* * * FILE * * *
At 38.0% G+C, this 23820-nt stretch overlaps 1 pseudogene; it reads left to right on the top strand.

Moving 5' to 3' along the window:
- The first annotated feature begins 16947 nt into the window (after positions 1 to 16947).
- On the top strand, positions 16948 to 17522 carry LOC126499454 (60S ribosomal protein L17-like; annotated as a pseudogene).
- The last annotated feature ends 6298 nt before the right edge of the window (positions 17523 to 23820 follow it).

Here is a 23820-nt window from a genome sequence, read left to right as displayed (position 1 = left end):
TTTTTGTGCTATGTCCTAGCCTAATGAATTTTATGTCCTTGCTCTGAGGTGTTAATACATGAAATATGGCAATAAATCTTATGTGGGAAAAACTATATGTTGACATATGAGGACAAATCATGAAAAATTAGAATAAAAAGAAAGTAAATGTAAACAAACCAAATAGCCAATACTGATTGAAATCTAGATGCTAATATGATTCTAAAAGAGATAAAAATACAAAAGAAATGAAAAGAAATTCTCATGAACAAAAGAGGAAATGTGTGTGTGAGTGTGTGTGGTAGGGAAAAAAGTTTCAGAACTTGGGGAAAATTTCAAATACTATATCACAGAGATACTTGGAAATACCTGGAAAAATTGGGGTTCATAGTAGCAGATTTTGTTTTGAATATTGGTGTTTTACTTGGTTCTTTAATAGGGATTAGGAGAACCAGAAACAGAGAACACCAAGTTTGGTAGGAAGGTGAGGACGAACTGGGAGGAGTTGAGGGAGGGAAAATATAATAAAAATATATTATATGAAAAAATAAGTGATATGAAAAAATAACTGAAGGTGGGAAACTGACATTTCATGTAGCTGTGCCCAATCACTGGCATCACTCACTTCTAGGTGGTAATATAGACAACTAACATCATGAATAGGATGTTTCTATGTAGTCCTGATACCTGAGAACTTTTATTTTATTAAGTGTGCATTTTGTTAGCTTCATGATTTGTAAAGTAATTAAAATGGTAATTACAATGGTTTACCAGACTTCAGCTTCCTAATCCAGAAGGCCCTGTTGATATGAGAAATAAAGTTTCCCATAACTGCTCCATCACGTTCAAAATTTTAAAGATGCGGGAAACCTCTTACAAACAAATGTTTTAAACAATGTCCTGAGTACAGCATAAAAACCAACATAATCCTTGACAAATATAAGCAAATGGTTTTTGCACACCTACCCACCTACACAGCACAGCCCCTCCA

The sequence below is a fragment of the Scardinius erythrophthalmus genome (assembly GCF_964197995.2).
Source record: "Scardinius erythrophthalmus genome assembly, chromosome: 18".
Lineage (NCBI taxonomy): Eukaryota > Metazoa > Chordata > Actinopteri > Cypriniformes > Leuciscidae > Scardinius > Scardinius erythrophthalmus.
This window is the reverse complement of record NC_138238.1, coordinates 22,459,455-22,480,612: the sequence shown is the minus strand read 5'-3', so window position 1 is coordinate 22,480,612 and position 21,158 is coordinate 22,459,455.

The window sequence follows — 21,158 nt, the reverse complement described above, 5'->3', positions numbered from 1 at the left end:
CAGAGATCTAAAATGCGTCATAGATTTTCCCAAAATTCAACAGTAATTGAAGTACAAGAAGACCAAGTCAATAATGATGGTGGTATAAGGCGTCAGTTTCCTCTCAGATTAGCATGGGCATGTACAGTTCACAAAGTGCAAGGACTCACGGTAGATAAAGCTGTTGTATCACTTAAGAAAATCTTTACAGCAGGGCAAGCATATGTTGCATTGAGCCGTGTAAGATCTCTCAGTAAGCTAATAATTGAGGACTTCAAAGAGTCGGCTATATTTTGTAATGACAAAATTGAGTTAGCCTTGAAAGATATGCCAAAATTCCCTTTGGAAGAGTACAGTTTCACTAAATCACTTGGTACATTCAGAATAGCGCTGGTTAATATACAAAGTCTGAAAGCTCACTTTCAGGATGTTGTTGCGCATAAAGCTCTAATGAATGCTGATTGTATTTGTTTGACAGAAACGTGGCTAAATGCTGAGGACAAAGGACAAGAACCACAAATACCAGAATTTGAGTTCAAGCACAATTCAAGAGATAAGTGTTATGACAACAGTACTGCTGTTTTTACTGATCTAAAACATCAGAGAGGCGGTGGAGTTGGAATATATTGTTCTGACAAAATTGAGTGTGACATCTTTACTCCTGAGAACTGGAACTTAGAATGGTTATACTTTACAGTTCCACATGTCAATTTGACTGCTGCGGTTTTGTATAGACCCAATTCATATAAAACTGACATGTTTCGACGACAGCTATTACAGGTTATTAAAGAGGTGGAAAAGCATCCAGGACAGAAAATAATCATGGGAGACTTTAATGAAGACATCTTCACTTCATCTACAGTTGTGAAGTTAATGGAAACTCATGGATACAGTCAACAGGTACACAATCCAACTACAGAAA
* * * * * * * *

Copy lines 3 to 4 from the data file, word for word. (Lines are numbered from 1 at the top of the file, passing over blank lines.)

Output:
- The first annotated feature begins 16947 nt into the window (after positions 1 to 16947).
- On the top strand, positions 16948 to 17522 carry LOC126499454 (60S ribosomal protein L17-like; annotated as a pseudogene).